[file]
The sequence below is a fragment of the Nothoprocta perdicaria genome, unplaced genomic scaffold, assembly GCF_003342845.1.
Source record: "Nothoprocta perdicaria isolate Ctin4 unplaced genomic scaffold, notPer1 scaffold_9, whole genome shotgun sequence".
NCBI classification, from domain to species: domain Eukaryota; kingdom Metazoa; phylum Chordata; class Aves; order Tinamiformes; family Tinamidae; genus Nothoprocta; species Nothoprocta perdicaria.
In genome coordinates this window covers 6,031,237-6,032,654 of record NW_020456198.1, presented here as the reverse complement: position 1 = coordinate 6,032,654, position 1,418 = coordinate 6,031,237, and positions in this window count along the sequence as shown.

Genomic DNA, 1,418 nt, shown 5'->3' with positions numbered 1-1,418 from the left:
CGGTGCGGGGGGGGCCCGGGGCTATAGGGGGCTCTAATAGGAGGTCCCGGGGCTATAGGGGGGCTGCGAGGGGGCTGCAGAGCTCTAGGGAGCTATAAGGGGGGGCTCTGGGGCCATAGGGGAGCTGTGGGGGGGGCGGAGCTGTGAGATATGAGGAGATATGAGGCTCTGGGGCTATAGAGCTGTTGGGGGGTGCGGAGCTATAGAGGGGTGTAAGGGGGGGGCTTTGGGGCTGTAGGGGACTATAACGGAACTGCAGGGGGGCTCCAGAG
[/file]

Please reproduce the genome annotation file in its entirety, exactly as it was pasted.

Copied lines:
The sequence below is a fragment of the Nothoprocta perdicaria genome, unplaced genomic scaffold, assembly GCF_003342845.1.
Source record: "Nothoprocta perdicaria isolate Ctin4 unplaced genomic scaffold, notPer1 scaffold_9, whole genome shotgun sequence".
NCBI classification, from domain to species: domain Eukaryota; kingdom Metazoa; phylum Chordata; class Aves; order Tinamiformes; family Tinamidae; genus Nothoprocta; species Nothoprocta perdicaria.
In genome coordinates this window covers 6,031,237-6,032,654 of record NW_020456198.1, presented here as the reverse complement: position 1 = coordinate 6,032,654, position 1,418 = coordinate 6,031,237, and positions in this window count along the sequence as shown.

Genomic DNA, 1,418 nt, shown 5'->3' with positions numbered 1-1,418 from the left:
CGGTGCGGGGGGGGCCCGGGGCTATAGGGGGCTCTAATAGGAGGTCCCGGGGCTATAGGGGGGCTGCGAGGGGGCTGCAGAGCTCTAGGGAGCTATAAGGGGGGGCTCTGGGGCCATAGGGGAGCTGTGGGGGGGGCGGAGCTGTGAGATATGAGGAGATATGAGGCTCTGGGGCTATAGAGCTGTTGGGGGGTGCGGAGCTATAGAGGGGTGTAAGGGGGGGGCTTTGGGGCTGTAGGGGACTATAACGGAACTGCAGGGGGGCTCCAGAG